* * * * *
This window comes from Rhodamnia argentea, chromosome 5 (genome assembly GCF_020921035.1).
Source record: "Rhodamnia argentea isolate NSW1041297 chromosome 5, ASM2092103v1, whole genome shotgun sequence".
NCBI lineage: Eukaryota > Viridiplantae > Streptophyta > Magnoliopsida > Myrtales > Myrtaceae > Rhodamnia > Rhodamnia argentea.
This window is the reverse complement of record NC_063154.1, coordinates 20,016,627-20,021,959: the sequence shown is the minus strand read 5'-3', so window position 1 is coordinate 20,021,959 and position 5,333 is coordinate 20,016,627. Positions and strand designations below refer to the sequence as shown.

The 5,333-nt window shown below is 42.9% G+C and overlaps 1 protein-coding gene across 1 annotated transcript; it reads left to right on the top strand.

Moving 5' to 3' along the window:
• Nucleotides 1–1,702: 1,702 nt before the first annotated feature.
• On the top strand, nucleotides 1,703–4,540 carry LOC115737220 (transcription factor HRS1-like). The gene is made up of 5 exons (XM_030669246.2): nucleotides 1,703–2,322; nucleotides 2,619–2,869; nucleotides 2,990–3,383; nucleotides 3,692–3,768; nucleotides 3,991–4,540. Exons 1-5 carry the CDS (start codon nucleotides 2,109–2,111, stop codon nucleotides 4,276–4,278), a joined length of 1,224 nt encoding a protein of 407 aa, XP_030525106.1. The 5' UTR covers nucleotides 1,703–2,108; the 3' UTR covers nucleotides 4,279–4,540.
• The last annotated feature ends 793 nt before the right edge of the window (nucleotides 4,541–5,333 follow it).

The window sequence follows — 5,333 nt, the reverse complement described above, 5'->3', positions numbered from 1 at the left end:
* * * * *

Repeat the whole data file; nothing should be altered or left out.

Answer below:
This window comes from Rhodamnia argentea, chromosome 5 (genome assembly GCF_020921035.1).
Source record: "Rhodamnia argentea isolate NSW1041297 chromosome 5, ASM2092103v1, whole genome shotgun sequence".
NCBI lineage: Eukaryota > Viridiplantae > Streptophyta > Magnoliopsida > Myrtales > Myrtaceae > Rhodamnia > Rhodamnia argentea.
This window is the reverse complement of record NC_063154.1, coordinates 20,016,627-20,021,959: the sequence shown is the minus strand read 5'-3', so window position 1 is coordinate 20,021,959 and position 5,333 is coordinate 20,016,627. Positions and strand designations below refer to the sequence as shown.

The 5,333-nt window shown below is 42.9% G+C and overlaps 1 protein-coding gene across 1 annotated transcript; it reads left to right on the top strand.

Moving 5' to 3' along the window:
• Nucleotides 1–1,702: 1,702 nt before the first annotated feature.
• On the top strand, nucleotides 1,703–4,540 carry LOC115737220 (transcription factor HRS1-like). The gene is made up of 5 exons (XM_030669246.2): nucleotides 1,703–2,322; nucleotides 2,619–2,869; nucleotides 2,990–3,383; nucleotides 3,692–3,768; nucleotides 3,991–4,540. Exons 1-5 carry the CDS (start codon nucleotides 2,109–2,111, stop codon nucleotides 4,276–4,278), a joined length of 1,224 nt encoding a protein of 407 aa, XP_030525106.1. The 5' UTR covers nucleotides 1,703–2,108; the 3' UTR covers nucleotides 4,279–4,540.
• The last annotated feature ends 793 nt before the right edge of the window (nucleotides 4,541–5,333 follow it).

The window sequence follows — 5,333 nt, the reverse complement described above, 5'->3', positions numbered from 1 at the left end: